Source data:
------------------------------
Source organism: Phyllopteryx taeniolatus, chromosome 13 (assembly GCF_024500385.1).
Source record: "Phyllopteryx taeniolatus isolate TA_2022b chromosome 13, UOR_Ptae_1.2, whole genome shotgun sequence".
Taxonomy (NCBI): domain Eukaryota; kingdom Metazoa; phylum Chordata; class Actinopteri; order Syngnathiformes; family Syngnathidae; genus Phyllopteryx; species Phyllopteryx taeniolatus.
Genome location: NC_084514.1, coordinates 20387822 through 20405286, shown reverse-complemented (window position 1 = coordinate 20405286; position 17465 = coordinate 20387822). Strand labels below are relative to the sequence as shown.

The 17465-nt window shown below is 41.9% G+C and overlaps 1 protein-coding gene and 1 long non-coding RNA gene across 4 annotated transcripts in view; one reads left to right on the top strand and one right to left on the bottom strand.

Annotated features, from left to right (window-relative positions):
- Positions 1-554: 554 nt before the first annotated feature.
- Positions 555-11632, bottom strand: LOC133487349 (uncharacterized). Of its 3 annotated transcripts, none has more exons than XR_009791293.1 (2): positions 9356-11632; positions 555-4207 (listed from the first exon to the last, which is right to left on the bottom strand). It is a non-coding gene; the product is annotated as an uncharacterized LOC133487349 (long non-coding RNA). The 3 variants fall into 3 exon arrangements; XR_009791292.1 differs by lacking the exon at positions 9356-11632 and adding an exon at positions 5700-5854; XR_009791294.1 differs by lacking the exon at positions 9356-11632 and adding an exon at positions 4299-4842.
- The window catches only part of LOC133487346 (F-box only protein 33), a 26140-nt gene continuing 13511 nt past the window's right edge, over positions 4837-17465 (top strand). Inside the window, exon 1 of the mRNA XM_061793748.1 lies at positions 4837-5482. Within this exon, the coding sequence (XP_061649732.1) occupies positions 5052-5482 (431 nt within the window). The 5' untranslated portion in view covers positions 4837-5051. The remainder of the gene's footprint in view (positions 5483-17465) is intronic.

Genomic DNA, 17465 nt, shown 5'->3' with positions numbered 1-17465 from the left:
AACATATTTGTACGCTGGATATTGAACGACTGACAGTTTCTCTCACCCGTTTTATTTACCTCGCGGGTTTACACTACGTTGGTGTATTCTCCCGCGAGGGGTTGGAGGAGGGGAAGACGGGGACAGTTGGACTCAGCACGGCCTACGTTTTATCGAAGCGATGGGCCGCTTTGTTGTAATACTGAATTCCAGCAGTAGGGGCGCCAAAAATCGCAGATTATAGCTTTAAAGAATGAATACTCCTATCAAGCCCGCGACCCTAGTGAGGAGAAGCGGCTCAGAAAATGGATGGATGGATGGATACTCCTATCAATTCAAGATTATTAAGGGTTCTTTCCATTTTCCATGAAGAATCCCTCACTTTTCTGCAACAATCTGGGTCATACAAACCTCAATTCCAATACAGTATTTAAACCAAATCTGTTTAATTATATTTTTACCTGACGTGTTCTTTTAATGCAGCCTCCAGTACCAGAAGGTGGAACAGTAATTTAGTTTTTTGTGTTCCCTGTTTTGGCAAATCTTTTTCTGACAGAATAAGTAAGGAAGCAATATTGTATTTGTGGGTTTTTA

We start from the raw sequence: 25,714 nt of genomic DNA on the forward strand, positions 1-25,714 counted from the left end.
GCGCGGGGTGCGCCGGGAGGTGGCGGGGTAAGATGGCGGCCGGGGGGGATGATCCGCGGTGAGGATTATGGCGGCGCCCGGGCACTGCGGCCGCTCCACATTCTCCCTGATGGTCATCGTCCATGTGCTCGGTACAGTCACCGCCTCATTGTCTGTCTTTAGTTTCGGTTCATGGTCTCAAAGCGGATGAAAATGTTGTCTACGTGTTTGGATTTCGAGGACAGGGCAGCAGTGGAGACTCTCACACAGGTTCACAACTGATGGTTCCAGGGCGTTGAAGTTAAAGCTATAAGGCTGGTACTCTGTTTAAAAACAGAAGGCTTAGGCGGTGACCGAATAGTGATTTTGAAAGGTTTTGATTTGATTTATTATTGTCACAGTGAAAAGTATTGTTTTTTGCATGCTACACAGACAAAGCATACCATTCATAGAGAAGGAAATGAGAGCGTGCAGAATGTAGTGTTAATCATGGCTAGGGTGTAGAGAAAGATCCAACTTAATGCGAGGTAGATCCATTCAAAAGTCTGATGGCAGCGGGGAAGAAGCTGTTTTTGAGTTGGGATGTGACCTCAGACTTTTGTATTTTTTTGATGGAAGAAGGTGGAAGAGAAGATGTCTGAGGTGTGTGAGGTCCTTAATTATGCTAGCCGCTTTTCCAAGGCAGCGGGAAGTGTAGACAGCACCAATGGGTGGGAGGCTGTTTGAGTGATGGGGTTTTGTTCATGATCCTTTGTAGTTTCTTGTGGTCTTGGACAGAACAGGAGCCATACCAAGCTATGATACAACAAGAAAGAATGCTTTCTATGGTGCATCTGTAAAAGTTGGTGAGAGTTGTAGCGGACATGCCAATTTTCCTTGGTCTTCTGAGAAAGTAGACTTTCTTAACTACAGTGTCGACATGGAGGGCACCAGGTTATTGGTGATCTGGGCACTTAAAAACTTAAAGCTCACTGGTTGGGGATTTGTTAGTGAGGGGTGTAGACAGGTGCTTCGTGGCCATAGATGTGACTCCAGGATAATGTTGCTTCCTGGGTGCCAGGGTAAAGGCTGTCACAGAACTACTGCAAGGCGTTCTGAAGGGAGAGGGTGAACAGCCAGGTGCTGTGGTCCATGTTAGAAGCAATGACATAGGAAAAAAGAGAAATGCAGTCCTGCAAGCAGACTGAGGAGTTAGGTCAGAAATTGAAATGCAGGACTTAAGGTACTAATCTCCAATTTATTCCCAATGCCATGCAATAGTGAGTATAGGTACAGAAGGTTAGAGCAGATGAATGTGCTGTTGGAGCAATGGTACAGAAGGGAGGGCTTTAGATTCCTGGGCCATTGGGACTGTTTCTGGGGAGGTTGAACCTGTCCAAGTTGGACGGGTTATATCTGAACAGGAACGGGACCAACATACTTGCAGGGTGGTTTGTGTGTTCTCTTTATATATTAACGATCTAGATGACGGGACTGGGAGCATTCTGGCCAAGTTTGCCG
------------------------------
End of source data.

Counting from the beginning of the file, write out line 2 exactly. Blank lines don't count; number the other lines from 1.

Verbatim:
Source record: "Phyllopteryx taeniolatus isolate TA_2022b chromosome 13, UOR_Ptae_1.2, whole genome shotgun sequence".